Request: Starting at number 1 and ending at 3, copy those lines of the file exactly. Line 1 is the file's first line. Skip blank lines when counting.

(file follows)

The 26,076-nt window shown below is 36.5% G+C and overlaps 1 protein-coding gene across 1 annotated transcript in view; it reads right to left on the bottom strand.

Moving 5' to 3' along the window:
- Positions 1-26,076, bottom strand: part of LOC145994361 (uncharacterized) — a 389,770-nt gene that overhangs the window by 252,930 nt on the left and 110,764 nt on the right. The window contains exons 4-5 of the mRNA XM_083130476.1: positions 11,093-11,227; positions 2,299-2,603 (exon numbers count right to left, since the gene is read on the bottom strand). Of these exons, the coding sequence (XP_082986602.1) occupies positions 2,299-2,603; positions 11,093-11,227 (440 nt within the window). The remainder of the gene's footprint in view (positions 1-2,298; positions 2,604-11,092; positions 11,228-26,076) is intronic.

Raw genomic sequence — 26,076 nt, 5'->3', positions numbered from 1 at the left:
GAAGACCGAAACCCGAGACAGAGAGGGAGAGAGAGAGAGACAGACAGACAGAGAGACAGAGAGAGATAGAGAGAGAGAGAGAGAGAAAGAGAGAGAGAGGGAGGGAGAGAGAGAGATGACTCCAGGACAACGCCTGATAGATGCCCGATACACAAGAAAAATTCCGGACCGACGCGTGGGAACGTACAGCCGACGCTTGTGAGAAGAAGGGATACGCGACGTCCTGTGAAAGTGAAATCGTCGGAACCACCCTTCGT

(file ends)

The 26,076-nt window shown below is 36.5% G+C and overlaps 1 protein-coding gene across 1 annotated transcript in view; it reads right to left on the bottom strand.

Moving 5' to 3' along the window:
- Positions 1-26,076, bottom strand: part of LOC145994361 (uncharacterized) — a 389,770-nt gene that overhangs the window by 252,930 nt on the left and 110,764 nt on the right. The window contains exons 4-5 of the mRNA XM_083130476.1: positions 11,093-11,227; positions 2,299-2,603 (exon numbers count right to left, since the gene is read on the bottom strand). Of these exons, the coding sequence (XP_082986602.1) occupies positions 2,299-2,603; positions 11,093-11,227 (440 nt within the window). The remainder of the gene's footprint in view (positions 1-2,298; positions 2,604-11,092; positions 11,228-26,076) is intronic.